My partner’s jeans! They were jeans, and then they became shorts and they they became very hole-y. And on these legs are a whole history of what’s happened to them over time.
So I put an inside patch, which runs over the whole seam and then I did some decorative stitching over the top to strengthen the denim underneath. The pockets get alot of wear, so I sewed lots of patches across there as well. In the crotch, I put an underpatch with a blue stitching – a subtle repair so as not to draw too much attention to the area!
They’ve got paint stains on them, from painting and decorating – and that’s become part of the fabric, it’s the patina of it, it tells the story of how long this has been worn and loved.
Why do you think the repair, care and maintenance of objects is important?
Mending is a practical way to show love. You’re putting time into the object as well as the person who’s clothing that is. It’s a practical thing you can do – just sewing on a button can show some care.
There’s a saying in environmental movements to be more mindful of the waste we produce: “there is no such place as A-WAY.” In nature, waste decomposes and becomes part of the soil. But we use so many plastics, and materials that don’t decompose – we’ve ended up creating this quite unsustainable system. Mending is important, so as not to add to that growing mountain of waste.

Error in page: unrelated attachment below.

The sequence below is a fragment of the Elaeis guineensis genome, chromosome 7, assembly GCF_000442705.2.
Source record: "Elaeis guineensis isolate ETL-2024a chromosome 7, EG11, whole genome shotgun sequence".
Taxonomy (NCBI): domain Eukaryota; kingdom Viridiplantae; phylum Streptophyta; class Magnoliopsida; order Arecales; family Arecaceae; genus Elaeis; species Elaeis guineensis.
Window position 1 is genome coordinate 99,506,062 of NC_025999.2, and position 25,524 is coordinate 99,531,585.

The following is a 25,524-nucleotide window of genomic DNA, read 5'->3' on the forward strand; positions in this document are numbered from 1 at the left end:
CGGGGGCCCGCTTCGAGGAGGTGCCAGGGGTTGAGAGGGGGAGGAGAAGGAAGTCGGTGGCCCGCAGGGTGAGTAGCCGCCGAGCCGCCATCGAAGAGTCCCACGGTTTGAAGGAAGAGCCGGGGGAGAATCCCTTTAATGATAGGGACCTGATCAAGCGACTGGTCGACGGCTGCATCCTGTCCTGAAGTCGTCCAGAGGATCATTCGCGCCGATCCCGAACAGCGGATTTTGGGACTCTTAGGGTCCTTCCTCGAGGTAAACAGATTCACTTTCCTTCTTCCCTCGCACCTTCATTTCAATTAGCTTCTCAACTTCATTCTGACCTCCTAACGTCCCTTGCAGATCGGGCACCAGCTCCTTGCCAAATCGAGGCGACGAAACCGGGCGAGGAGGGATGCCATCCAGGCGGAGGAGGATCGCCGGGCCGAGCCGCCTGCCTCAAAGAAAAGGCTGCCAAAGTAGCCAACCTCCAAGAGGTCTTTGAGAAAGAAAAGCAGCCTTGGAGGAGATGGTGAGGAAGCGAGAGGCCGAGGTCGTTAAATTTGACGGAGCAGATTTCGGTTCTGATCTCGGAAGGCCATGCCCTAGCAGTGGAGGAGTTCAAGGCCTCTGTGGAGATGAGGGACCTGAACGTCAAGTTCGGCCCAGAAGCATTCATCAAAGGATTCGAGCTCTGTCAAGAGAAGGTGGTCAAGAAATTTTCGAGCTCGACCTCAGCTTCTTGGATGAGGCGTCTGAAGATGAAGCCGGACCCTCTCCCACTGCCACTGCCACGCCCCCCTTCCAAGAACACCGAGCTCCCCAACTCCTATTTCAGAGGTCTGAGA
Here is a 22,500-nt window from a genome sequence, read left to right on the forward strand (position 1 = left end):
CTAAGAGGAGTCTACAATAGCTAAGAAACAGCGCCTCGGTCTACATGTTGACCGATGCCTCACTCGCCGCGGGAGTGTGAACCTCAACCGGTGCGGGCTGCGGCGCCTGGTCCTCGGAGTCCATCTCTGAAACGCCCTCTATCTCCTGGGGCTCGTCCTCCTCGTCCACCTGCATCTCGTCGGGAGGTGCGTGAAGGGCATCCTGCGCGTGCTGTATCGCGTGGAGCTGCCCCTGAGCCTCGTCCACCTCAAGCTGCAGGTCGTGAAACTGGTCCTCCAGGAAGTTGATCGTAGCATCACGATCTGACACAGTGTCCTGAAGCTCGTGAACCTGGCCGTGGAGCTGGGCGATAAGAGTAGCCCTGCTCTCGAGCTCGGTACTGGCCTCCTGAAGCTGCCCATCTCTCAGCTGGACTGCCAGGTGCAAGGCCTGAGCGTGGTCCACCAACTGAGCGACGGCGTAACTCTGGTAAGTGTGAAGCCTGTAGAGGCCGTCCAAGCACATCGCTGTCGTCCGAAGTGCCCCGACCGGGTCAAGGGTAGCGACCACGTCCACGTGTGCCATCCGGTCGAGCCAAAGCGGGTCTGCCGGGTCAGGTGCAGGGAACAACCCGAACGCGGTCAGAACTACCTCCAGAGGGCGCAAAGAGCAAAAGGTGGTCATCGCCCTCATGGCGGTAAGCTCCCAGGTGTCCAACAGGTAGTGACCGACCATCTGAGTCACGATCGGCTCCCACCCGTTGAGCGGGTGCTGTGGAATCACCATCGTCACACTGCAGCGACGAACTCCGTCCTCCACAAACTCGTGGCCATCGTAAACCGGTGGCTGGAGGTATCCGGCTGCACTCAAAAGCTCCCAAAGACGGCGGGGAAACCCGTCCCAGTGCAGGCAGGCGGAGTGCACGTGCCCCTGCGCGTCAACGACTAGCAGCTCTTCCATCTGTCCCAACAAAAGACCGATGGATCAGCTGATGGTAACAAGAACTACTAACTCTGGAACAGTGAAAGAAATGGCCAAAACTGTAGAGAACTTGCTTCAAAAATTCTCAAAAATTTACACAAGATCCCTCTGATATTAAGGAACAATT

The most sustainable objects are things we already own; so it’s best to keep using the things we have.
With repairs like sewing or knitting as well, once you master it, it becomes such a pleasurable, absorbing process. It’s like deadheading in gardening; it’s practical, repetitive but you know once you’re done, you’ll have more flowers. It’s the same with clothes, if you repair your clothes, you’ll have more!
Mending clothes also requires that they be made to a certain standard. At the moment, we have closed seams and the hems are small because extra fabric reduces profit margins. It’s a fast fashion problem.
Synthetic materials are harder to mend; like stretch denim which has got all that plastic in it. Whereas the original Levi’s for example have lasted to this day!
Hopefully as we become more sustainable as a culture; we will build that longevity into our clothing. We’ll go back to making things durable and easier to repair.
What motivates you to keep repairing?
I wasn’t always into repairs, it’s something that developed gradually. I guess the pivot point was 10-15 years ago: I stopped buying new clothes and started buying second hand clothes. It was an ethical and political choice; I’ve become more aware of the impact of fast fashion on the environmental and ecological crisis.
Through Coronovirus and lockdown, having a worldwide community of members of makers was a really nice thing to share.
If you could sum up your repair philosophy in a few words, what would it be?
Repair is a revolutionary act of kindness and care, to yourself, to others, to your belongings and to the planet.
Repair is so much more than a practical thing you can do with an end result; the wider repair culture has so much metaphor.
Learn more about Dawn’s art work and Vintage Shop.
Follow Dawn on Twitter and Instagram.